Seismic surveying at Discovery Deep. Photo: Andrew Gorman
We are collecting a variety of geophysical datasets at Discovery Deep to better understand the configuration of ice, ocean and sub-seafloor geology along the west side of the Ross Ice Shelf.
To better constrain forecasts and models of change as Antarctic ice sheets respond to warming, we need information on present and past environments in the region. This requires drilling to collect ice and seafloor sediment cores. Within the Antarctic Science Platform, and through collaborative international programmes like SWAIS2C, our focus so far has been on drilling sites, which investigate contrasting regions of the iceshelf:
Kamb Ice Stream and Discovery Deep drilling sites, as well as existing ice cavity access sites (e.g. J9, HWD-2, Coulman High).
It takes many, many seasons to plan and prepare for drilling. Discovery Deep won’t be drilled until a few years into the future, but the preparation has already begun. Our goal at Discovery Deep is to use geophysical surveys to characterise the sedimentary basin in this location so our paleoclimate team can find the best location to collect a core in future. The data also contribute to the development of a new bathymetric model for the Ross Sea, and helps to ground-truth the ROSETTA airborne geophysical survey, which was an international collaboration using airborne geophysics to survey the Ross Ice Shelf (2015-2018).
Geophysical survey techniques being used at Discovery Deep include:
Active source seismology: Seismic surveying is used to map the configuration of different physical bodies (e.g., ice shelf, water column thickness, sedimentary strata) in the subsurface using reflected sound waves – much like how ultrasound imaging is used in medical applications. Our hot water drill is used to produce 25m deep holes in which chemical explosives are detonated to produce a sharp and distinct sound source that can then be recorded. Specialised recording gear is deployed along the line in an optimal position to record each shot. The data are recorded by a computer and processed afterwards to make seismic images of the subsurface.
Skidoo towing seismic acquisition system sleds with record the signals returned to the surface from the explosive shots. Photo: Andrew Gorman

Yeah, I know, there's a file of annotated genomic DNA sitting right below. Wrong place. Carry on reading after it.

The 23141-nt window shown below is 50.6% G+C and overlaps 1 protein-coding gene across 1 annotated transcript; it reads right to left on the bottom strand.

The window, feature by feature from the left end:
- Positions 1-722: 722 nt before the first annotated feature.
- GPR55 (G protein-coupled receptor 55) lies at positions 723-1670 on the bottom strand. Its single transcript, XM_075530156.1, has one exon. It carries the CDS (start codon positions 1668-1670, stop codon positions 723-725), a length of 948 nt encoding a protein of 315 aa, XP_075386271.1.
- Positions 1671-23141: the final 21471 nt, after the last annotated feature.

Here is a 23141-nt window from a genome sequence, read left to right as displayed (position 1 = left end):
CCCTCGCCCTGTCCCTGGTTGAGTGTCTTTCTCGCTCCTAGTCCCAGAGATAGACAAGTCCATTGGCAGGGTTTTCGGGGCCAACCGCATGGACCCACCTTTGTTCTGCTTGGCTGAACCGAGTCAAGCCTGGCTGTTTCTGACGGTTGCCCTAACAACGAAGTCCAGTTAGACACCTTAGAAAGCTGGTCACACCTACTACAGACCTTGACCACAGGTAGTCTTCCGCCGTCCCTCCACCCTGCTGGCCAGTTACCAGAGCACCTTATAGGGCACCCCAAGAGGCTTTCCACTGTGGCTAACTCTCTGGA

Ice-penetrating radar images the structure of the ice using an electromagnetic (radar) source rather than a sound source.
Radio echo sounding: APRES (Autonomous phase-sensitive radio echo sounding) provides an accurate sounding of the layering structure and depth to the base of the ice. Together with oversnow profiling), APRES allows us to characterise ice-ocean interaction, basal processes (including grounding zone sedimentation), and subglacial hydrology.
Gravity methods enable us to remotely map the density of material below us (e.g., ice, water and geological units have different densities). Gravity measurements, undertaken in lines, produce cross sections of density variability. A base station ties these measurements in the field to a location where gravity is well known.
GNSS (Global Navigation Satellite System) surveying of geophysical lines and measurement points enables us to accurately position and map our data.
Jenny Black making a gravity reading to understand the wider distribution of rock types below the seafloor in the region of the seismic reflection survey. Photo: Andrew Gorman
Andrew using GNSS equipment to observe the location (and motion) of the measurement point. Minna Bluff is in the background.
In the 2021/22 Season We imaged the sediments in this deep bathymetric depression for the first time. Using a hot water drill, the team collected a 30 kilometre long active-source seismic reflection profile. Results showed seafloor depths ranging from 1200-1450 metres below sea level, crevasses in the bottom of the ice shelf, and up to 200 metres of dipping and folded strata beneath the seafloor. But we didn’t find the bottom (deepest part) of Discovery Deep!
Planning for the next season At the end of our 21/22 campaign, we collected a short experimental survey to compare two different active seismic survey techniques. The first used the well-proven but labour and equipment intensive explosive- and-geophone method, explained above. We also trialled a novel approach using detonating cord deployed on the surface and an over-ice streamer on loan from the Alfred Wegener Institute (AWI, Germany). This method enables about four times as much data to be collected as the traditional approach. Results were promising, allowing excellent data recovery at an increased rate of acquisition.
In the 23/24 Season This summer, we’re heading back to Discovery Deep to continue our exploration using the AWI over-snow acquisition method. We plan to record seismic profiles totalling 80 km in length – and have a strategy in place that should find the bottom of Discovery Deep, where seafloor sediments are likely to be the thickest. This work will further determine the suitability of the site for deep drilling – as well as providing information on water column thickness to inform oceanographic studies of the region.
Testing equipment near Scott Base. Matt Tankersley melting snow in our "flubber tank" and Hamish Bowman controlling the boiler. Photo: Andrew Gorman
An interpreted seismic profile from the 2021/22 season highlighting the seafloor geology. Note that different horizontal and vertical scales result in an image with a large amount of vertical exaggeration. The layers interpreted with blue dashed lines correspond to sedimentary rock units that are broadly deformed into a wide anticline that has been eroded off at the seafloor. (Perhaps by past glacial episodes?) There is little evidence of recent sedimentation on the seafloor.